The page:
This project aim to study existing task scheduling algorithms, especially those for cloud computing and wireless sensor network environments, and to propose a new one, specifically tailored for IoT environments.

Virtualization of Wireless Sensor Networks (12 or 18cp)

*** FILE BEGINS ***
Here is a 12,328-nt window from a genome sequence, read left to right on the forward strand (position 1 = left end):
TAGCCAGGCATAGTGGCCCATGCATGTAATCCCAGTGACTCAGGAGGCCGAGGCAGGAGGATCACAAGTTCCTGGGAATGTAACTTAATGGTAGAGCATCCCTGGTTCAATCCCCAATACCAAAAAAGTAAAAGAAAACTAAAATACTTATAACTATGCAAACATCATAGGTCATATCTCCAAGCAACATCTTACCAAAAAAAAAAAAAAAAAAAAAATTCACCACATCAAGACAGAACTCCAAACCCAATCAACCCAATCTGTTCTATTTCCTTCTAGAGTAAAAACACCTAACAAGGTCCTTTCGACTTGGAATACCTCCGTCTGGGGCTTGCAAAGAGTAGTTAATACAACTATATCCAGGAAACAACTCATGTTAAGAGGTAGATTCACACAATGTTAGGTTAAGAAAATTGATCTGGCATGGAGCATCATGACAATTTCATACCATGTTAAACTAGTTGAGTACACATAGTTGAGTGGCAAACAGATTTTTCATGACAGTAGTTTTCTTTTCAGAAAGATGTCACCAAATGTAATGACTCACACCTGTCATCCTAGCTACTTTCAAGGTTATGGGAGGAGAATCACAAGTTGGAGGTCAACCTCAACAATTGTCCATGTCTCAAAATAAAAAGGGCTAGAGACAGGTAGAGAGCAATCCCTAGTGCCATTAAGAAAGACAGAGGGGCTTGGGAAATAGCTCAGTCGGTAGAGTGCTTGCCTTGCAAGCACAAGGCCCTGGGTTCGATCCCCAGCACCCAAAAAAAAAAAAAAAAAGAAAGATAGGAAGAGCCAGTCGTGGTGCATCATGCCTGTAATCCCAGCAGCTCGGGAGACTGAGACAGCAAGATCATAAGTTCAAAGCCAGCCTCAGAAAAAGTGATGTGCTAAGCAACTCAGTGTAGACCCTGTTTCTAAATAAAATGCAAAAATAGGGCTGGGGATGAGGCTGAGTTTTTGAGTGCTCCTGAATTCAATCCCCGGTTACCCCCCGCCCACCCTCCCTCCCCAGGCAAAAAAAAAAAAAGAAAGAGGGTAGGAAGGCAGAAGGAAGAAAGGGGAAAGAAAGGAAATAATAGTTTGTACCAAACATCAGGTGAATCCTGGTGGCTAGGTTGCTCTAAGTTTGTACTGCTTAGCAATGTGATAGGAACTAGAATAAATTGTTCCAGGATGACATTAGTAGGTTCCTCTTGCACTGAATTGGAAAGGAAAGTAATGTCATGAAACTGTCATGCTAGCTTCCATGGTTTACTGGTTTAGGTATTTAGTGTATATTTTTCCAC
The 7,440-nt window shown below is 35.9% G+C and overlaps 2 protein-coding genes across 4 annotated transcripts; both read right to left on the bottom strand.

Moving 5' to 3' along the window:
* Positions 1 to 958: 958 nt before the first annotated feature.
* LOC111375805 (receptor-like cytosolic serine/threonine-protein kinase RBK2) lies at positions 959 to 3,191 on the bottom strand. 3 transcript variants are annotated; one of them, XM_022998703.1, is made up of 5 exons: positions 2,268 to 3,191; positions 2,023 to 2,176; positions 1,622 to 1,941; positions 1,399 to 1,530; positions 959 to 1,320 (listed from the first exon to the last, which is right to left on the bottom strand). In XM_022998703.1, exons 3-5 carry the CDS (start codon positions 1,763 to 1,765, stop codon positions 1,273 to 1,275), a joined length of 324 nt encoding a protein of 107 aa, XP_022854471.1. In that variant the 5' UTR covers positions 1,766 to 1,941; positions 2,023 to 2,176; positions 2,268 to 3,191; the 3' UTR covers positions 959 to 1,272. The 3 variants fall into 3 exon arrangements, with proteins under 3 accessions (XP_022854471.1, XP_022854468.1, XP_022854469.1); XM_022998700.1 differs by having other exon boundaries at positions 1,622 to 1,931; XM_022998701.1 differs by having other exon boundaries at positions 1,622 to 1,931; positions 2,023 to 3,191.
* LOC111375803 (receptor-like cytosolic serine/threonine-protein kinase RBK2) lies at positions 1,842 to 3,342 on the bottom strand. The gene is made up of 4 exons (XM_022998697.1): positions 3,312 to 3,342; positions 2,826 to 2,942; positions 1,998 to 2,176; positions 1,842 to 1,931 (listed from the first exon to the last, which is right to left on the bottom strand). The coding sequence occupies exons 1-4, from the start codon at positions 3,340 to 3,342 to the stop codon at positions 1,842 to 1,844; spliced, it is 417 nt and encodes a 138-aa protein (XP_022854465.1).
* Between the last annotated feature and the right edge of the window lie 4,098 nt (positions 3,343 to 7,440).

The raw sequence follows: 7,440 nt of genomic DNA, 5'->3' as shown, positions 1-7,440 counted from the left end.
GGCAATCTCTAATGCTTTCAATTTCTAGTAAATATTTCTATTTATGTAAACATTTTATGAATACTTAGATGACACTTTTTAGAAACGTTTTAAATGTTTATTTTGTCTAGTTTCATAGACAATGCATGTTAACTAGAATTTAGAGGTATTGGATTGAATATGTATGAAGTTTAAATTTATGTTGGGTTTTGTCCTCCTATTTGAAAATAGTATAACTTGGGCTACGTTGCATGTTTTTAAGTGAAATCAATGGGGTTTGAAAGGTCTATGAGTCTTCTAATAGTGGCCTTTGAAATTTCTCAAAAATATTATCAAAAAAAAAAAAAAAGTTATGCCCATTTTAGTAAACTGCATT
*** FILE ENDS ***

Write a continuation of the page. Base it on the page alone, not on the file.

In the last few years, we have witnessed the emergence of a new paradigm, called the Cloud of Things (CoT). The CoT paradigm emerged from the combination of the paradigms of Cloud Computing and Internet of Things (IoT). Essentially, in the CoT paradigm, the Cloud acts as an intermediate layer between smart things and applications. Such an intermediate layer hides the complexity of smart things necessary to implement applications and allows that IoT systems can benefit from the virtually unlimited resources of a Cloud to store the huge amount of data produced by the interconnected device and to implement sophisticated processing and data analytics. Similarly, the Cloud can benefit from the IoT by extending its scope to deal with real world objects (smart things) in a distributed and dynamic way. Among the highly heterogeneous set of smart things composing CoT environments, smart sensors and actuators play an important role. Smart sensors and actuators present some specific features that need to be considered when integrating them with the Cloud, namely: (i) such devices have a lower degree of heterogeneity and mobility in comparison to some devices typical of IoT, such as wearable sensors or field operation devices; and (ii) such devices are more resource constrained, specifically in terms of the available energy for operating. The potential advantages brought by wireless sensor and actuator networks (WSAN) along with the specific features of such devices have motivated the emergence of the Cloud of Sensors (CoS) paradigm [1], as a type of ecosystem within the broader domain of CoT.